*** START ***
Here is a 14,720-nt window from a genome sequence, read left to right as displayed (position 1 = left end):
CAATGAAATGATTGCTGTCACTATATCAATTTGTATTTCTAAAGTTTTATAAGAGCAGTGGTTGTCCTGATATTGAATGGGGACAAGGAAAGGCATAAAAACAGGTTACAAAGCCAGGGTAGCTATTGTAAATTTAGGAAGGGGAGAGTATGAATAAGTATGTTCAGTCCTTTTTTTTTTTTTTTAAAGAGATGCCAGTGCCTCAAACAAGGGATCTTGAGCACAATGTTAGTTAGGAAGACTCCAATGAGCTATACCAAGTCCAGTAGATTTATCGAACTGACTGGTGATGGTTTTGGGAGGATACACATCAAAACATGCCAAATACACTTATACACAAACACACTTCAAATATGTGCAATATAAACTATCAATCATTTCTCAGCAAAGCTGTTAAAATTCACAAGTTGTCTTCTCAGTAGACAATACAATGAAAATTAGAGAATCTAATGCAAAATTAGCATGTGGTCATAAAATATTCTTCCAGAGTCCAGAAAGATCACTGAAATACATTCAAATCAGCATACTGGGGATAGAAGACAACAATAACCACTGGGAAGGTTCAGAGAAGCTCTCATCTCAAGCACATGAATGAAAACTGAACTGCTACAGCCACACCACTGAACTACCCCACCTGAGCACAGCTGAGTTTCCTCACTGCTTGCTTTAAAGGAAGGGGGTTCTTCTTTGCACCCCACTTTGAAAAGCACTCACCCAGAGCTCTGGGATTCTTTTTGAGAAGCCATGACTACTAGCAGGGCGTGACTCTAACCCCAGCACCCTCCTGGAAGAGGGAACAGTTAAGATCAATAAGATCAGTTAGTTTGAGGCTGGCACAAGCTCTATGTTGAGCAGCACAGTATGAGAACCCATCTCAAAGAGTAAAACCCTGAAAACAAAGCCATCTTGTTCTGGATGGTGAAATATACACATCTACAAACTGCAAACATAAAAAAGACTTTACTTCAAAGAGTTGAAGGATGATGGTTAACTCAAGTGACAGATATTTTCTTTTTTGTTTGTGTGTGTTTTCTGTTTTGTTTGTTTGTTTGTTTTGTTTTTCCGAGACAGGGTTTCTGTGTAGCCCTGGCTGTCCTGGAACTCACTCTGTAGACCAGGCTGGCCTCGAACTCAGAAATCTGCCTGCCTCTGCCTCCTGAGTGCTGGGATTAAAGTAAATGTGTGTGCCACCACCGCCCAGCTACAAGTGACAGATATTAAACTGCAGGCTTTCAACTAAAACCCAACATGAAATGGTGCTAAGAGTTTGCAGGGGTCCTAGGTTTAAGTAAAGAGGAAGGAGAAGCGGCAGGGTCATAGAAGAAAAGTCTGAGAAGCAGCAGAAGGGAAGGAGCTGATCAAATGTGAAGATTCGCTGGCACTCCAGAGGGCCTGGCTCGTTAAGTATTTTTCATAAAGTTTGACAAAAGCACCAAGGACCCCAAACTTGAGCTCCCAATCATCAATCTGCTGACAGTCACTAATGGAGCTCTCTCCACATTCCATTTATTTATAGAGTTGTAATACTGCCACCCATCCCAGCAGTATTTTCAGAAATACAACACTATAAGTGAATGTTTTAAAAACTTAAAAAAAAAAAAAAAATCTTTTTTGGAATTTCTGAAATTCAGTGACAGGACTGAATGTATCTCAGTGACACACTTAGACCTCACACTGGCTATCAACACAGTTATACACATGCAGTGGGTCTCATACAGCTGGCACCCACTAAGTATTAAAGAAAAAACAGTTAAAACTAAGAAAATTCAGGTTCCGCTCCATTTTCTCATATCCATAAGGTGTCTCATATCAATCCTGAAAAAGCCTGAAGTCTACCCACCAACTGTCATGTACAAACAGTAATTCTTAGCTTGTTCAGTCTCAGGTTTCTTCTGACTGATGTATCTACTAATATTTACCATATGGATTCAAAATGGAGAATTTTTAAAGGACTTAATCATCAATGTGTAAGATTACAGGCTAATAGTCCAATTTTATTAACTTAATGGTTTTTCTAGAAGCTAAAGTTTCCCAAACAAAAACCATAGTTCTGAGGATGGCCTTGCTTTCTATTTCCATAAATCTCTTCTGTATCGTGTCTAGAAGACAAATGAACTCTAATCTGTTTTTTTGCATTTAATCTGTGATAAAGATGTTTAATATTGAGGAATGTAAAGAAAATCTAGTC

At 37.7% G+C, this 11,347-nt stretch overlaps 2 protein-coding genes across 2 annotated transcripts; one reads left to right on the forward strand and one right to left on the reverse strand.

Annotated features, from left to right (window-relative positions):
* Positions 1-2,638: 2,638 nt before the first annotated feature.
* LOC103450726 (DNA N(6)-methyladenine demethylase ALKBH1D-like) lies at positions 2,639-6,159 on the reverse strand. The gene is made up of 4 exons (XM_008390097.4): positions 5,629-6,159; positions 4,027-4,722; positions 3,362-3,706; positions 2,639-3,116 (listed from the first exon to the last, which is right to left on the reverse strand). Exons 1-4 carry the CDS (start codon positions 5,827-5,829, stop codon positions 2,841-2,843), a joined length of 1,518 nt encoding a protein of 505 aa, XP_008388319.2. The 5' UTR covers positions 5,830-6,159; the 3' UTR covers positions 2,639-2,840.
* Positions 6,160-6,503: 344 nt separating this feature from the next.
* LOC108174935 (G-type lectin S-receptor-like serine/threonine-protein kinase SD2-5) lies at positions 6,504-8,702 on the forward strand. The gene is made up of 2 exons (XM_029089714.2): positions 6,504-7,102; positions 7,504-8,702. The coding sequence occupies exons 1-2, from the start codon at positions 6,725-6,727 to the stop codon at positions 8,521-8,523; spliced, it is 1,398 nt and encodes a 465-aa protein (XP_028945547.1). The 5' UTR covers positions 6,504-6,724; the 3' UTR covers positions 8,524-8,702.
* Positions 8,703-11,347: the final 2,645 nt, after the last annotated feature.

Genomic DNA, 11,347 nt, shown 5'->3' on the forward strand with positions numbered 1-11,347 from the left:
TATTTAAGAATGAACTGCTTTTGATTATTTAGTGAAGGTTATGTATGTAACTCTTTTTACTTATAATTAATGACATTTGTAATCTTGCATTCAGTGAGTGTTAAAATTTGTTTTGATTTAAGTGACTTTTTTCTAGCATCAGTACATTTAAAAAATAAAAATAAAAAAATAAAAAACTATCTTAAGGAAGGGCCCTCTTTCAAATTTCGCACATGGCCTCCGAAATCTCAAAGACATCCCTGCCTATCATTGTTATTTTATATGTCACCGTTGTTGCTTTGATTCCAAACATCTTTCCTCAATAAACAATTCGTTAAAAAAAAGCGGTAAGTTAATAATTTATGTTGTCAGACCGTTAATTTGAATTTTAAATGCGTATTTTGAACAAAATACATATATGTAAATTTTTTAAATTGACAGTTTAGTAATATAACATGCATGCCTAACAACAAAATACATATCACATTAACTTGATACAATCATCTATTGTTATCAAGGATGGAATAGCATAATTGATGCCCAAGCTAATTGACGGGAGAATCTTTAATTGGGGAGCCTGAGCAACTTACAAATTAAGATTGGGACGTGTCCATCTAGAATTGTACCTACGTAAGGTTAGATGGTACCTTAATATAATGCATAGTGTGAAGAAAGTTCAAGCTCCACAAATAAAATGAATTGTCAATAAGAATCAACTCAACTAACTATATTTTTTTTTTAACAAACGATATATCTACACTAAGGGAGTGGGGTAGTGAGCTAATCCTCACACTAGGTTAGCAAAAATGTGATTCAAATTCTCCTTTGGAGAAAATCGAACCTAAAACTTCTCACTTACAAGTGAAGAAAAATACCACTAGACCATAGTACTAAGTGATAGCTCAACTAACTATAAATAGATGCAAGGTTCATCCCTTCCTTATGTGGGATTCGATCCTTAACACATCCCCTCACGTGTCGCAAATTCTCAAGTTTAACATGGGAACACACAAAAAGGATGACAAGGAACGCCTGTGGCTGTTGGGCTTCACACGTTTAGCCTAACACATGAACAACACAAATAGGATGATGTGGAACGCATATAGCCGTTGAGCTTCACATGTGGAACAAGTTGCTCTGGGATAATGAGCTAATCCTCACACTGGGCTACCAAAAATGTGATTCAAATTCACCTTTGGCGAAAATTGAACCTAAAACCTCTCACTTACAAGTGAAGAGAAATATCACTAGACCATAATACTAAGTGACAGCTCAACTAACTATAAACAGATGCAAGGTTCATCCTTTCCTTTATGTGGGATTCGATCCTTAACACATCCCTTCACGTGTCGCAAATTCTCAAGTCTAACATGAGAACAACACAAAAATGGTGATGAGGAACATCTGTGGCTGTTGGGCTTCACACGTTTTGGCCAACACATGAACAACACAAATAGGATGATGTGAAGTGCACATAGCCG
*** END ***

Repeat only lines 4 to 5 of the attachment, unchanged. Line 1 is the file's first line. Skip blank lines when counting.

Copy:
Annotated features, from left to right (window-relative positions):
* Positions 1-2,638: 2,638 nt before the first annotated feature.